The New York Times city editor Wendell Jamieson wants to hate It’s a Wonderful Life.

He really does.

But even though the film’s self-sacrificing message and small-town lifestyle represent many of the things Jamieson detests, he just can’t help being touched by the movie’s timeless message of Christmas love.

In his Dec. 19 article, “Wonderful? Sorry, George, It’s a Pitiful, Dreadful Life,” Jamieson details what’s wrong with the movie from the perspective of a New York sophisticate like himself.

“‘It’s a Wonderful Life’ is a terrifying, asphyxiating story about growing up and relinquishing your dreams, of seeing your father driven to the grave before his time, of living among bitter, small-minded people,” Jamieson writes. “It is a story of being trapped, of compromising, of watching others move ahead and away, of becoming so filled with rage that you verbally abuse your children, their teacher and your oppressively perfect wife. It is also a nightmare account of an endless home renovation.”

And Jamieson thinks that the decadent, alternate-universe Pottersville that protagonist George Bailey finds himself in, as he contemplates suicide because of the disappointments he’s suffered while struggling to live a life of honor, is far preferable to Bailey’s actual home of Bedford Falls.

Pottersville is more viable economically too, in Jamieson’s judgment.

“Gary Kamiya, in a funny story on in 2001, rightly pointed out how much fun Pottersville appears to be, and how awful and dull Bedford Falls is. He even noticed that the only entertainment in the real town, glimpsed on the marquee of the movie theater after George emerges from the alternate universe, is ‘The Bells of St. Mary’s,’” Jamieson says. “Now that’s scary.”

Continues Jamieson, “I’ll do Mr. Kamiya one better, though. Not only is Pottersville cooler and more fun than Bedford Falls, it also would have had a much, much stronger future. Think about it: In one scene George helps bring manufacturing to Bedford Falls. But since the era of ‘It’s a Wonderful Life’ manufacturing in upstate New York has suffered terribly.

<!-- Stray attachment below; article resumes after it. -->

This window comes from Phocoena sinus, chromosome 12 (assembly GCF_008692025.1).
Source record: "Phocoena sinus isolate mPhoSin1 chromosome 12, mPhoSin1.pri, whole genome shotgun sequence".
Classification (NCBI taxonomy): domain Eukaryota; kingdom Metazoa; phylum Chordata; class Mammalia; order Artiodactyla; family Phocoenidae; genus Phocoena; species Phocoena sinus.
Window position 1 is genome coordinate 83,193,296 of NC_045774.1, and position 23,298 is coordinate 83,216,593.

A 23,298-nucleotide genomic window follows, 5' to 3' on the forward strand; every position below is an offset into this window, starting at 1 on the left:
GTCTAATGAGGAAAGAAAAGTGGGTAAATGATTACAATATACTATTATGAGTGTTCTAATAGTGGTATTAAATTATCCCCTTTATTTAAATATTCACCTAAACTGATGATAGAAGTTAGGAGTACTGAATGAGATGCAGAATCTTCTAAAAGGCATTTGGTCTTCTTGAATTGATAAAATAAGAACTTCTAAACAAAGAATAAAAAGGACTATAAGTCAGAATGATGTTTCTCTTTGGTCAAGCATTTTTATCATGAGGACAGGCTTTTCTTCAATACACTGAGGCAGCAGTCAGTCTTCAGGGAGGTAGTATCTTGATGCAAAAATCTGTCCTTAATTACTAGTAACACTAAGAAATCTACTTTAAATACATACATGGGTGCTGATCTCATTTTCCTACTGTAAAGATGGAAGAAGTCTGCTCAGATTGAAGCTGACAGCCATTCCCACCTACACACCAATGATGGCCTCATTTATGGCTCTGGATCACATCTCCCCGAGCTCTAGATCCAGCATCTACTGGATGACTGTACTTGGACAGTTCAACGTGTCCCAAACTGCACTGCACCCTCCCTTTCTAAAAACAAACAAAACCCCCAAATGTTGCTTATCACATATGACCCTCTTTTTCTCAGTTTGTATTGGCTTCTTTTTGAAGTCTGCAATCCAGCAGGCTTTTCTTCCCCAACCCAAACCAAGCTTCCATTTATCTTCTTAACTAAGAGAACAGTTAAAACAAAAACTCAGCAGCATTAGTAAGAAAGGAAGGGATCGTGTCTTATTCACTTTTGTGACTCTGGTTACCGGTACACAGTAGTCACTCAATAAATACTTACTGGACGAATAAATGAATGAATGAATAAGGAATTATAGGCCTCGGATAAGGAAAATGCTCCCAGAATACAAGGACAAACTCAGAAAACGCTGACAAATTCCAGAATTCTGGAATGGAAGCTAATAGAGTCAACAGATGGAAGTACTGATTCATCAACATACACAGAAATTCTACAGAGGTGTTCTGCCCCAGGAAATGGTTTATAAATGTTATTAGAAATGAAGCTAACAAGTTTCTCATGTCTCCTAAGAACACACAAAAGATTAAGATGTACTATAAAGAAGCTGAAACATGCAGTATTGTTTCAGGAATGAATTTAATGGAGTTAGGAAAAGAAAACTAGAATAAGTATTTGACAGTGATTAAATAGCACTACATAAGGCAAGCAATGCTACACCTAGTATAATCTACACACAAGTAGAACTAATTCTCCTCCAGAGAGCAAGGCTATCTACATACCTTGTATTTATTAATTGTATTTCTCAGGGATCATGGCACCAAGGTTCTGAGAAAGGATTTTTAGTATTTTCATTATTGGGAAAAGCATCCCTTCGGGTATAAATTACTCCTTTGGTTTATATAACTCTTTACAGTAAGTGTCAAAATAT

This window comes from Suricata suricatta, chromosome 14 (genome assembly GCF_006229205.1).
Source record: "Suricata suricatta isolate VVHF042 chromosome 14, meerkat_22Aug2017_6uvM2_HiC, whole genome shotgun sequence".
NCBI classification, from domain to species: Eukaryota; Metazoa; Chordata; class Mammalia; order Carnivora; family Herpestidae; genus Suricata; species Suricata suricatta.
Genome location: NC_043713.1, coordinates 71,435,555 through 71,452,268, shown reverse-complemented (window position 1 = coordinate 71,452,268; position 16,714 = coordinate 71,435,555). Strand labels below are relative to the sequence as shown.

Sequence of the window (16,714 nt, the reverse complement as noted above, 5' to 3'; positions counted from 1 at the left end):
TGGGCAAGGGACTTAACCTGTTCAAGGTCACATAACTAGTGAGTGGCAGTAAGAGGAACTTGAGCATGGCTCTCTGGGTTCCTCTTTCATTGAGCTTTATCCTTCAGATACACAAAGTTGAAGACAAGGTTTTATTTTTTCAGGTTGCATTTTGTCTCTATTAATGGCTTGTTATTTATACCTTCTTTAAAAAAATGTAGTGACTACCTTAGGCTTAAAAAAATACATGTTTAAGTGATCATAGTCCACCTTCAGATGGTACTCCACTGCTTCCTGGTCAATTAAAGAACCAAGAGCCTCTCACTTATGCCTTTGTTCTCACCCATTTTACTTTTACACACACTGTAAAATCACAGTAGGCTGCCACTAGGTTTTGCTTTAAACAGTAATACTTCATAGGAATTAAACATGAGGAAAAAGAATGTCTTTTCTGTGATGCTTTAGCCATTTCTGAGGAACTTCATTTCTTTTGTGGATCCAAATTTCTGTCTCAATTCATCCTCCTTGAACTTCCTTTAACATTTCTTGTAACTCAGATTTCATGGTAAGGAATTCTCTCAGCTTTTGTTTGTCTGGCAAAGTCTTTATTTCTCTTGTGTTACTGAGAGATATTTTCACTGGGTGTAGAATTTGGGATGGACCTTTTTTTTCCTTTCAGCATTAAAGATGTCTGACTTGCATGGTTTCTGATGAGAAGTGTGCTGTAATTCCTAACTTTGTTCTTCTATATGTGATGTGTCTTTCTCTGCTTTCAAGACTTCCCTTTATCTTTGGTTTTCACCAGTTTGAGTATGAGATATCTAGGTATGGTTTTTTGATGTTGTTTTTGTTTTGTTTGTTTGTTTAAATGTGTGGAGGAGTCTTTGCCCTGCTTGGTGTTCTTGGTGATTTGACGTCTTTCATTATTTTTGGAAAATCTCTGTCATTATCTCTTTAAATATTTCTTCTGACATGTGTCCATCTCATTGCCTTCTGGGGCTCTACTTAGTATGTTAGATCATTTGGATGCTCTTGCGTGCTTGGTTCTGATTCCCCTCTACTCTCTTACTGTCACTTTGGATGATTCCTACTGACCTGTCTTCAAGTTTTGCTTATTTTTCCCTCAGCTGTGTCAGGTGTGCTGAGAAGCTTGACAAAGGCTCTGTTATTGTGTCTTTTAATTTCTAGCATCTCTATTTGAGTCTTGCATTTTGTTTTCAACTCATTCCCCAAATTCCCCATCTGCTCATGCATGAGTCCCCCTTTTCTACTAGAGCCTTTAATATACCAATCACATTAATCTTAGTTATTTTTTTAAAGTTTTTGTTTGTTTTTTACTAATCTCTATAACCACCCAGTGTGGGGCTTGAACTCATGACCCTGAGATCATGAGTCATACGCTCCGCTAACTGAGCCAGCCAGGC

“On the other hand, Pottersville, with its nightclubs and gambling halls, would almost certainly be in much better financial shape today. It might well be thriving.”

Almost to the end of Jamieson’s critique of the shortcomings of Jimmy Stewart’s George Bailey and of Bedford Falls, the reader is inescapably drawn towards the conclusion that ridicule is the only reason the worldly New York Times editor is writing about “It’s a Wonderful Life.”

That conclusion may be inescapable, but it’s also completely wrong. Instead, “It’s a Wonderful Life” demonstrates again the power it holds to melt the most hardened of hearts.

Jamieson concludes his article by confessing to the high school teacher who first introduced him to the Hollywood classic what the movie does to Jamieson, despite his deep-seated cynicism about George Bailey, Bedford Falls and the principles they represent:

“So I’ll tell Mr. Ellman a secret. It’s something I felt while watching the film all those years ago, but was too embarrassed to reveal.

“That last scene, when Harry comes back from the war and says, ‘To my big brother, George, the richest man in town’? Well, as I sat in that classroom, despite the dreary view of the parking lot; despite the moronic Uncle Billy; despite the too-perfect wife, Mary; and all of George’s lost opportunities, I felt a tingling chill around my neck and behind my ears. Fifteen years old and imagining myself an angry young man, I got all choked up.

“And I still do.”

— Tom McFeely